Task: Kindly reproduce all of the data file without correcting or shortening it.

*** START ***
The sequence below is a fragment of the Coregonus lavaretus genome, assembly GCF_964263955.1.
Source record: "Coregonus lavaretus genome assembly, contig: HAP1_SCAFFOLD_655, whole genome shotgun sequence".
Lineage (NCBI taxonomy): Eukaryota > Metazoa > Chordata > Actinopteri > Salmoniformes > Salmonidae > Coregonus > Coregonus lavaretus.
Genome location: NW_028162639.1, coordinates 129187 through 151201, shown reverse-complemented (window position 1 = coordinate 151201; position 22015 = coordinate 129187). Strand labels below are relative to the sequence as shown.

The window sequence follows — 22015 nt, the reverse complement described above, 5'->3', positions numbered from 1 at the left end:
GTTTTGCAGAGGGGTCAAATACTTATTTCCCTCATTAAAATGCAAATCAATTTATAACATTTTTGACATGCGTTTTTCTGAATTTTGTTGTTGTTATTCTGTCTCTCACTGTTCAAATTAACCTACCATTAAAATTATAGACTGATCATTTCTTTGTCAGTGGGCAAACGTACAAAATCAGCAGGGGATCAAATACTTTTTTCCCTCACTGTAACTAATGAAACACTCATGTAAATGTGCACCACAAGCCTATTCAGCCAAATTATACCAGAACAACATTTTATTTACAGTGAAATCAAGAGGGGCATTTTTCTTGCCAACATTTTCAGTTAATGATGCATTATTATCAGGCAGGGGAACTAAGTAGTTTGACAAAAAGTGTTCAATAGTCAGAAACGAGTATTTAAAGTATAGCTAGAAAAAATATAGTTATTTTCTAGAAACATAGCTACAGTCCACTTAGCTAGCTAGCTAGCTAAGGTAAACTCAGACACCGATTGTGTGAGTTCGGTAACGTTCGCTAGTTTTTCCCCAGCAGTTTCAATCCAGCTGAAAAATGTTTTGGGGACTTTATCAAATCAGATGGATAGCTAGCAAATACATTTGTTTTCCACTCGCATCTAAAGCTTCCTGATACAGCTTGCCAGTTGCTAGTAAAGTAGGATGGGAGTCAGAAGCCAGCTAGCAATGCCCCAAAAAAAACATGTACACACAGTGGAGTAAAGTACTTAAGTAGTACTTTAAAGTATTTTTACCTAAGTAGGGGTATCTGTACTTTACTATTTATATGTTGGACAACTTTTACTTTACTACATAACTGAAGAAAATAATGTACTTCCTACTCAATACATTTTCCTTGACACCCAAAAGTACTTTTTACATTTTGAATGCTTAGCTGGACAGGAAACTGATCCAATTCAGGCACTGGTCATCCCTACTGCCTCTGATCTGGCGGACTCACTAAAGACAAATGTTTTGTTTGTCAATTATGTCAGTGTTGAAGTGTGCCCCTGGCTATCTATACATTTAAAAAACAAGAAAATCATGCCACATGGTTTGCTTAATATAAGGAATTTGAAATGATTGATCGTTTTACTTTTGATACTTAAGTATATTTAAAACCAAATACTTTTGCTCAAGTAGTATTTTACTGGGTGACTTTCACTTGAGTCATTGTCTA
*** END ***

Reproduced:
The sequence below is a fragment of the Coregonus lavaretus genome, assembly GCF_964263955.1.
Source record: "Coregonus lavaretus genome assembly, contig: HAP1_SCAFFOLD_655, whole genome shotgun sequence".
Lineage (NCBI taxonomy): Eukaryota > Metazoa > Chordata > Actinopteri > Salmoniformes > Salmonidae > Coregonus > Coregonus lavaretus.
Genome location: NW_028162639.1, coordinates 129187 through 151201, shown reverse-complemented (window position 1 = coordinate 151201; position 22015 = coordinate 129187). Strand labels below are relative to the sequence as shown.

The window sequence follows — 22015 nt, the reverse complement described above, 5'->3', positions numbered from 1 at the left end:
GTTTTGCAGAGGGGTCAAATACTTATTTCCCTCATTAAAATGCAAATCAATTTATAACATTTTTGACATGCGTTTTTCTGAATTTTGTTGTTGTTATTCTGTCTCTCACTGTTCAAATTAACCTACCATTAAAATTATAGACTGATCATTTCTTTGTCAGTGGGCAAACGTACAAAATCAGCAGGGGATCAAATACTTTTTTCCCTCACTGTAACTAATGAAACACTCATGTAAATGTGCACCACAAGCCTATTCAGCCAAATTATACCAGAACAACATTTTATTTACAGTGAAATCAAGAGGGGCATTTTTCTTGCCAACATTTTCAGTTAATGATGCATTATTATCAGGCAGGGGAACTAAGTAGTTTGACAAAAAGTGTTCAATAGTCAGAAACGAGTATTTAAAGTATAGCTAGAAAAAATATAGTTATTTTCTAGAAACATAGCTACAGTCCACTTAGCTAGCTAGCTAGCTAAGGTAAACTCAGACACCGATTGTGTGAGTTCGGTAACGTTCGCTAGTTTTTCCCCAGCAGTTTCAATCCAGCTGAAAAATGTTTTGGGGACTTTATCAAATCAGATGGATAGCTAGCAAATACATTTGTTTTCCACTCGCATCTAAAGCTTCCTGATACAGCTTGCCAGTTGCTAGTAAAGTAGGATGGGAGTCAGAAGCCAGCTAGCAATGCCCCAAAAAAAACATGTACACACAGTGGAGTAAAGTACTTAAGTAGTACTTTAAAGTATTTTTACCTAAGTAGGGGTATCTGTACTTTACTATTTATATGTTGGACAACTTTTACTTTACTACATAACTGAAGAAAATAATGTACTTCCTACTCAATACATTTTCCTTGACACCCAAAAGTACTTTTTACATTTTGAATGCTTAGCTGGACAGGAAACTGATCCAATTCAGGCACTGGTCATCCCTACTGCCTCTGATCTGGCGGACTCACTAAAGACAAATGTTTTGTTTGTCAATTATGTCAGTGTTGAAGTGTGCCCCTGGCTATCTATACATTTAAAAAACAAGAAAATCATGCCACATGGTTTGCTTAATATAAGGAATTTGAAATGATTGATCGTTTTACTTTTGATACTTAAGTATATTTAAAACCAAATACTTTTGCTCAAGTAGTATTTTACTGGGTGACTTTCACTTGAGTCATTGTCTA